Productivity in the economic sense is a measure of labor output, usually measured in dollars or some other currency. But more generally, productivity is how much stuff you get done in a day. Better put, it's how much of the stuff you wanted to get done that you got done in a day.
I've gone back and forth about whether I think "being more productive" is a healthy, humane goal. If we work under the definition I outlined above, then productivity is something to chase so long as the values that you are using to define your goals are healthy.
For example, most critiques of "productivity geeks" are related to the idea that they're workaholics, constantly trying to make another dollar. The critique, then, is not of productivity itself, but of the outcomes that the individual is trying to reach.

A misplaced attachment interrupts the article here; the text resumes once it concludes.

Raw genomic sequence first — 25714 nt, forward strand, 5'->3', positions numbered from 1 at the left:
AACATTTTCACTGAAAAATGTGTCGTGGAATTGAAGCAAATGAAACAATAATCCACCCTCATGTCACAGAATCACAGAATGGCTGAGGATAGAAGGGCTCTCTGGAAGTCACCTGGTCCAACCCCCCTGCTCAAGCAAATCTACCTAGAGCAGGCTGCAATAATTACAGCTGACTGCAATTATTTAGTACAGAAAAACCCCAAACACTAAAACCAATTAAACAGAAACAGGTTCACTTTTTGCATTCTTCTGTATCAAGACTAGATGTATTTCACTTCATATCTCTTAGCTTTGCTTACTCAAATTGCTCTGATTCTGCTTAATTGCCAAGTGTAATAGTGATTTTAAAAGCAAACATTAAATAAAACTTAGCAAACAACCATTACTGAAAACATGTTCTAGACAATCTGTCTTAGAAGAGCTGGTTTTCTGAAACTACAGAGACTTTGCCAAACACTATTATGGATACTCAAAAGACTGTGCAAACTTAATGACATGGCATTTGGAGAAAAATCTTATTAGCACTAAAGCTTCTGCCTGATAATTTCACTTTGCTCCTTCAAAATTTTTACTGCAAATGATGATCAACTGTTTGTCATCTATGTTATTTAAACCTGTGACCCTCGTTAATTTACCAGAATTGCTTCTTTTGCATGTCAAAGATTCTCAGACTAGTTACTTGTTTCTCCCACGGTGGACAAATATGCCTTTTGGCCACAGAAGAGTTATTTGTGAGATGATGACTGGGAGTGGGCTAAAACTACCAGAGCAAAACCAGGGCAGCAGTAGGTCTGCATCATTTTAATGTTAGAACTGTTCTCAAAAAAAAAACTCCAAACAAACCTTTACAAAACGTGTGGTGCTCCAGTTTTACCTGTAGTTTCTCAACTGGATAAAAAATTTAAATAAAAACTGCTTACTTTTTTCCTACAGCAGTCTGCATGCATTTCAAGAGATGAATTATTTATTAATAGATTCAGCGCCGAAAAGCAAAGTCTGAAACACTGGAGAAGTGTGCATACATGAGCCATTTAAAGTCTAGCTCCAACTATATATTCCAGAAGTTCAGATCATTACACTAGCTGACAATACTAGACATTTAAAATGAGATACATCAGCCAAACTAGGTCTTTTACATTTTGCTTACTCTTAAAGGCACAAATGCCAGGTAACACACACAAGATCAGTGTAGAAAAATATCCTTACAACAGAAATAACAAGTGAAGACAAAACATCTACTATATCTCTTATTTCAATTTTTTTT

On the other hand, let's say my goal was to build a school in a neighborhood in need. Assuming I'm taking ample time to take care of myself (whatever that means to me), most people would applaud the highest level of productivity that I can achieve towards that goal.
Productivity is a measure of output, and realistically, we should be trying to be as efficient with our limited time as we can be. That means taking time to rest, to pursue hobbies, to spend time with family and friends, and to achieve our goals. Managing these things as effectively as possible is peak productivity.
I'm writing this as a reminder to myself. There are a lot of lessons we can learn from people who aren't chasing the same goals as we are. Take the good, leave the bad.